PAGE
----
October Tips - Zone 8

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This article provides landscape and garden tips for October in Zone 8
by Brett · Zone 7B · 5° to 10° F to Zone 9A · 20° to 25° F · Growing Basics · 0 Comments · November 05, 2010 · 8,964 views

Fertilization & Watering Tips


Fall feed the lawn

Warm Season Lawn Grasses - If you did not apply a fall-feed fertilizer to your Bermuda, Centipede, St. Augustine or Zoysia lawn, sometime during October, preferably earlier in the month than later, apply a Fall-Feed fertilizer. For fall feeding these warm season lawn grasses you'll want to make sure to apply a fertilizer in September or October that is low in nitrogen (first number) and high in potassium (last number), such as 5-0-20. The potassium promotes root development, cell growth and nutrient absorption. By helping roots grow before winter sets in, you are insuring that the lawn will green-up quicker in the spring and become more resistant to disease and drought.

Cool Season Lawn Grasses - By the time October arrives, cool season lawns in the South are recovering from a long hot summer and may be coming out of a drought-induced dormancy, entering their active growth season. Therefore, unless you are overseeding (see below), you'll want to apply a fertilizer during the month of October which contains a higher amount of nitrogen (first number). Nitrogen will promote blade growth and this is what you're looking for regarding feeding the cool season lawn grasses in Fall. How much nitrogen? I would suggest a fertilizer that contains between 18 and 34 percent nitrogen, such as 18-0-4 or 32-0-6, and preferably one which provides a "slow-release" nitrogen.

SEE: Fall Fertilization of Southern Lawns

Seed or overseed Fescue or Bluegrass lawns at this time.

Fall is the best season to plant or overseed a fescue lawn. There are two basic categories of fescue seed: "turf-type" and KY-31 Fescue. We recommend using turf-type fescues or a mixture of the two. Keep in mind that Ky 31 is best suited for use in pastures. Broadcast fescue seed with a rotary-type walk behind or shoulder spreader. Feed newly seeded fescue lawns with a lawn starter fertilizer conatining plenty of phosphorus (middle number).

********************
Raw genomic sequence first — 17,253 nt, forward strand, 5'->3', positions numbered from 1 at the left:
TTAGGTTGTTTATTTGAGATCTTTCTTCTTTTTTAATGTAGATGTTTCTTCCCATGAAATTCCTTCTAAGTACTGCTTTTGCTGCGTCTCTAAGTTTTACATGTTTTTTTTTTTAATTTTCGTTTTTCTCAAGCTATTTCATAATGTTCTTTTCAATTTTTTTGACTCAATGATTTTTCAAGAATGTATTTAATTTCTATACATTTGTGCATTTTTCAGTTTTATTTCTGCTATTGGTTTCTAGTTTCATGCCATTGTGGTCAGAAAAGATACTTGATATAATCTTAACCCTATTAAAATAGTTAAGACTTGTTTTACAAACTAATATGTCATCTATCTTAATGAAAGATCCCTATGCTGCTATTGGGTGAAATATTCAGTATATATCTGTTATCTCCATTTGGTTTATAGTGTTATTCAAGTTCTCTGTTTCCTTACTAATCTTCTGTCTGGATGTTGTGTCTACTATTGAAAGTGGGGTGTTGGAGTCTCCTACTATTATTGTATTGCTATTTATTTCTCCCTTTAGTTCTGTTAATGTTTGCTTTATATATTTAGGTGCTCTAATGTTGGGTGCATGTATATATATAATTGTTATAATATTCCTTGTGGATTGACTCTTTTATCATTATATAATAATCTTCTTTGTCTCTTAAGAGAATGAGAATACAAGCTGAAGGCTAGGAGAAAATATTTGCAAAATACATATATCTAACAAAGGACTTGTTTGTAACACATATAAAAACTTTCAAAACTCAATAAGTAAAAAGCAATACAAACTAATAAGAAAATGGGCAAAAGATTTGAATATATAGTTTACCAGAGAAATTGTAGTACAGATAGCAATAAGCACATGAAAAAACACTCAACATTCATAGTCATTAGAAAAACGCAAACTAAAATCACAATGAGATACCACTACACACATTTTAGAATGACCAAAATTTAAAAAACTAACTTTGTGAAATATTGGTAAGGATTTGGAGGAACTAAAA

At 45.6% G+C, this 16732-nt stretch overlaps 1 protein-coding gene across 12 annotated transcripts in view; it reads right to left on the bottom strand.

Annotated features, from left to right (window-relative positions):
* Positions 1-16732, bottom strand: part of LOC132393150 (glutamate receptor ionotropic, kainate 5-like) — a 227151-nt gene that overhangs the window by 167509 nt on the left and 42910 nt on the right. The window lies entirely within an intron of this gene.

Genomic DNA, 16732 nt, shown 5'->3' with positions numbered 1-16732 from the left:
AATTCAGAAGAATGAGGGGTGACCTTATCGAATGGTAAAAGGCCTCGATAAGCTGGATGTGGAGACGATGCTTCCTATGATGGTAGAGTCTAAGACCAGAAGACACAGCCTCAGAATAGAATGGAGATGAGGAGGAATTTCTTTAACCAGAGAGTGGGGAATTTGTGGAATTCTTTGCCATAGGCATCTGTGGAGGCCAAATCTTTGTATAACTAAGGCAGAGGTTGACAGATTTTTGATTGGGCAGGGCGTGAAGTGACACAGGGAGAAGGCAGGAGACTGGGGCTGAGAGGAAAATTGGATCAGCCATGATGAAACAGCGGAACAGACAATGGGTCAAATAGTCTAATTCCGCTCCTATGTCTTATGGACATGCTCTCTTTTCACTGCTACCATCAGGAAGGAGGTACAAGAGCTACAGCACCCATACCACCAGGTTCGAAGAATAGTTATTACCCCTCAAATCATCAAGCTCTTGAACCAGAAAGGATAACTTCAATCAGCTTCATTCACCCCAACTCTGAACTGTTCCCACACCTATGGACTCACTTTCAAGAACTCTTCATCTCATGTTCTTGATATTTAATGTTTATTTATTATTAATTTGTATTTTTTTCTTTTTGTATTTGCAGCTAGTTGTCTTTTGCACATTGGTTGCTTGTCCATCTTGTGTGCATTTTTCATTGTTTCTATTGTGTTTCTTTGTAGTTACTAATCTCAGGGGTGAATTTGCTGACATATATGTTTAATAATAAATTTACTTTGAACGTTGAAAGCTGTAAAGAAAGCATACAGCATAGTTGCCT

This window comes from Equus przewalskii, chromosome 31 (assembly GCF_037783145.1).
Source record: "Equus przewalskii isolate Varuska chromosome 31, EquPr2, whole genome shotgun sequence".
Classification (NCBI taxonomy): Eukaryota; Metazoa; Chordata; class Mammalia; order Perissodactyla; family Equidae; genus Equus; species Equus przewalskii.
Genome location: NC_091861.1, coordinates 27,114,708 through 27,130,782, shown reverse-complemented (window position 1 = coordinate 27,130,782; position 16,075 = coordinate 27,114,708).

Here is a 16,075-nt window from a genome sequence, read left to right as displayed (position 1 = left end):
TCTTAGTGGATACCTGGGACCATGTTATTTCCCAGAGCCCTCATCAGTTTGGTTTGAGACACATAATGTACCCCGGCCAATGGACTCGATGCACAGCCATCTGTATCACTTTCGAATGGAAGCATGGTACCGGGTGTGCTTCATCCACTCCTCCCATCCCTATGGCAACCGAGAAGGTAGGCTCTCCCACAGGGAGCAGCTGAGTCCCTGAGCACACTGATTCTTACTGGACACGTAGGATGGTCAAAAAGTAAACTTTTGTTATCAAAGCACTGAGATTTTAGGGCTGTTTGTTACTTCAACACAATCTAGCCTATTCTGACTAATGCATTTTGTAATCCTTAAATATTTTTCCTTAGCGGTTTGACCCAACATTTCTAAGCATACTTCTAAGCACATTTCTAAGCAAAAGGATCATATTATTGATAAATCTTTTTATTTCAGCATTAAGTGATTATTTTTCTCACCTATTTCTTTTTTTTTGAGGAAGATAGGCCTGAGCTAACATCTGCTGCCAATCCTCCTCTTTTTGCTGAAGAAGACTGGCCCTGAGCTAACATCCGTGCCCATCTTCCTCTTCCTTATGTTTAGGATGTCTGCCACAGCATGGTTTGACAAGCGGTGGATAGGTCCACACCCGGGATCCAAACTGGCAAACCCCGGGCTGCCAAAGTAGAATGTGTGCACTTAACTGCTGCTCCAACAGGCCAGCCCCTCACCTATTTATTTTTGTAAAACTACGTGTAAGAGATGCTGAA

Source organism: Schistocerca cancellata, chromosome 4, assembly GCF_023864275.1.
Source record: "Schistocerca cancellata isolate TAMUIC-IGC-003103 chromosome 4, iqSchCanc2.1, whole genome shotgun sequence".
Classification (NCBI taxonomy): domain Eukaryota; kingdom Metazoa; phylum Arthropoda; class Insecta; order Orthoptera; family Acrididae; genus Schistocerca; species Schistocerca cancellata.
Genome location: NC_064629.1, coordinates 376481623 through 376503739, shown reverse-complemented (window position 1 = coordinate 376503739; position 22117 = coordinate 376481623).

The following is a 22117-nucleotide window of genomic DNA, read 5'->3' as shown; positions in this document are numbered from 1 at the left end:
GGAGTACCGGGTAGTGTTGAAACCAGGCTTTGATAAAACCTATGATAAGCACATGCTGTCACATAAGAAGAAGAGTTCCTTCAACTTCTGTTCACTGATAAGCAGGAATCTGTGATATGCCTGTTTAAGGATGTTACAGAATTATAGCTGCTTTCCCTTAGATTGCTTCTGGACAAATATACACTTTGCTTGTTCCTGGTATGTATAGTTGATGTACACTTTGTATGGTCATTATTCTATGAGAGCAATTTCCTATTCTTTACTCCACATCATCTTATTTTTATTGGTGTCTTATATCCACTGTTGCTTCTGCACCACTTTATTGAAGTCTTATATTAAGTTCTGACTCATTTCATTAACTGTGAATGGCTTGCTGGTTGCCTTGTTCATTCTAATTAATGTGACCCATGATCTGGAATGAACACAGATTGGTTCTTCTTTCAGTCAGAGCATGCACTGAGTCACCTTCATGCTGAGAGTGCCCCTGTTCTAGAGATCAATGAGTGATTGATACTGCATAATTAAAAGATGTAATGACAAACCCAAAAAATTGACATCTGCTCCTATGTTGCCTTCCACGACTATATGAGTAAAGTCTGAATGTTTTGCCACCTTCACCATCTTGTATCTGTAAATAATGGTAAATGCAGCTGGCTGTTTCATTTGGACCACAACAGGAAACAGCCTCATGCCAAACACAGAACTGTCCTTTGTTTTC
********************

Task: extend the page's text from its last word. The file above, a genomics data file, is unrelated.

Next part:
SEE: How To Overseed A Lawn
SEE: How To Seed A New Lawn

Apply pelletized lime at this time to Fescue, Bermuda, and Zoysia lawns.

Lime is not a fertilizer, however, you may notice after applying it that your lawn greens up quickly. This is due to the correction of the soil ph, which indicates the level of soil alkalinity or acidity. Certain grasses, such as Bermuda, Fescue, and Zoysia require a neutral soil pH (6.5 to 7.0 pH) in order to absorb and uptake nutrients from fertilizers applied. If you live in a region where soil is typically acid (below 6.5 pH) and have never applied lime to your lawn, a one-time application of 40 lbs standard pelletized lime per 500 -1,000 square feet or 40 lbs Green N Grow Lime per 5,000 square feet usually corrects soil pH to a level sufficient for these grasses to thrive and for fertilizers applied to be absorbed by the plants. Once pH is corrected usually no further applications of lime are necessary for several years. You can test your soil's pH using a test kit purchased from your local nursery and garden center or have it tested through your local cooperative extension service who may provide soil testing services.

Water plants and trees

In the event that there is drought, continue to provide supplemental water to shrubs and trees that need it. When temperatures cool down and shrubs and trees have gone dormant, or normal rainfall has resumed, there will be less of a need to provide water.


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